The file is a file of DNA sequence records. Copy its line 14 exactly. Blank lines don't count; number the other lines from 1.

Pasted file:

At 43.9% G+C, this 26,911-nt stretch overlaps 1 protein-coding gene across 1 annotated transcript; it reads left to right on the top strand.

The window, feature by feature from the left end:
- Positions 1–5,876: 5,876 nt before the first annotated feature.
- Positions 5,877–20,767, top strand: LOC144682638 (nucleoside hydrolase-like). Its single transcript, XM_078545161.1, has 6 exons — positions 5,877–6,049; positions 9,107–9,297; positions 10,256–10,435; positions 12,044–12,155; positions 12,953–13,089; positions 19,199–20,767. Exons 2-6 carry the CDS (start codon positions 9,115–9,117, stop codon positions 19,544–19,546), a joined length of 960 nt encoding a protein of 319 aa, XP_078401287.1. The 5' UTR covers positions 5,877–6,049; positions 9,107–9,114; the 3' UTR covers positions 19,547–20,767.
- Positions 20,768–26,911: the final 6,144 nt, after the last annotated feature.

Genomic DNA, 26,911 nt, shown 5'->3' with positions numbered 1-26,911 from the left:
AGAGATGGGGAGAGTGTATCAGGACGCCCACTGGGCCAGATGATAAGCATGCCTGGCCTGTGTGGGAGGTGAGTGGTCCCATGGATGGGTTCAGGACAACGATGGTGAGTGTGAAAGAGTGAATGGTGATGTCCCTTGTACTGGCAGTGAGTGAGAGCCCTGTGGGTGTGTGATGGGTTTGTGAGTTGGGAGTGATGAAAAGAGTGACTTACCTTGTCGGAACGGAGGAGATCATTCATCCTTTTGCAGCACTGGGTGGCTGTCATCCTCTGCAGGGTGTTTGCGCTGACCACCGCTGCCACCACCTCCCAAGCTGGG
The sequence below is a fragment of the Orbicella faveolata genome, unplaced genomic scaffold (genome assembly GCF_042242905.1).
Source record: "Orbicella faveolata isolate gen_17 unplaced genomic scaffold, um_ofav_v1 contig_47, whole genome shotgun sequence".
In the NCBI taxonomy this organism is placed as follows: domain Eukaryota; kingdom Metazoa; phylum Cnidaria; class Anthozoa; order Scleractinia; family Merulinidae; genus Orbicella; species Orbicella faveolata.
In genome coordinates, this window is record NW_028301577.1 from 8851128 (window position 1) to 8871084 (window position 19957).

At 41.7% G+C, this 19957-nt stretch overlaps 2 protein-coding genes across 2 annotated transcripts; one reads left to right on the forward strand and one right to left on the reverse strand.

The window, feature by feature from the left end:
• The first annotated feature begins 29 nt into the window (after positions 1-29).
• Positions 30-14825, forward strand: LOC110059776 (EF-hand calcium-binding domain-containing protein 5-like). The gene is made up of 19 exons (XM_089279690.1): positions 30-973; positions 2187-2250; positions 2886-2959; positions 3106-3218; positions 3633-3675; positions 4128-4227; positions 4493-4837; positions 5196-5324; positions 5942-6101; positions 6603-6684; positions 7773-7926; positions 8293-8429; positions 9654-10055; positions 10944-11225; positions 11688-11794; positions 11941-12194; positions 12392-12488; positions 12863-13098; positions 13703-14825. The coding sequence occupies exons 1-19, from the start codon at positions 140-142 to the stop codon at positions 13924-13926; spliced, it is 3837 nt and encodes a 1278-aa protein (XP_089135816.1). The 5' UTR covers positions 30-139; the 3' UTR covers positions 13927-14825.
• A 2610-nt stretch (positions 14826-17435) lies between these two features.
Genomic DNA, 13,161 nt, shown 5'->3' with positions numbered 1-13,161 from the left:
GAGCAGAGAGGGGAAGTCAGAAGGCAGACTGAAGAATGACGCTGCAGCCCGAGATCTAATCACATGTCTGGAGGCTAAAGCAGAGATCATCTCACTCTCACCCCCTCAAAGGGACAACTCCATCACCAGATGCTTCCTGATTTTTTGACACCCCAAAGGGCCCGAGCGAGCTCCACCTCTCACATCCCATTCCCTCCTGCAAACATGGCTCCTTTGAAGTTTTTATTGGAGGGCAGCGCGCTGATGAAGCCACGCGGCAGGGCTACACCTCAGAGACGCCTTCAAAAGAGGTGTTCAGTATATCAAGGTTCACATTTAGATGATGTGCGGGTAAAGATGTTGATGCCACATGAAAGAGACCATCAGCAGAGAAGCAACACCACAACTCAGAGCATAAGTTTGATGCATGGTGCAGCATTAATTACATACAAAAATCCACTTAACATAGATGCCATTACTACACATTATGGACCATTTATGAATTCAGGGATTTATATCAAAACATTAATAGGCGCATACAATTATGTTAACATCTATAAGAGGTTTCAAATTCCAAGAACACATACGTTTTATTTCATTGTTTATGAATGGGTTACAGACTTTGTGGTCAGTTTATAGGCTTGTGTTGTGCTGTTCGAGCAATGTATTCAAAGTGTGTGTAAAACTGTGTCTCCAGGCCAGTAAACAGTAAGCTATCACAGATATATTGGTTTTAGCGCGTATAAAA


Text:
• The first annotated feature begins 29 nt into the window (after positions 1-29).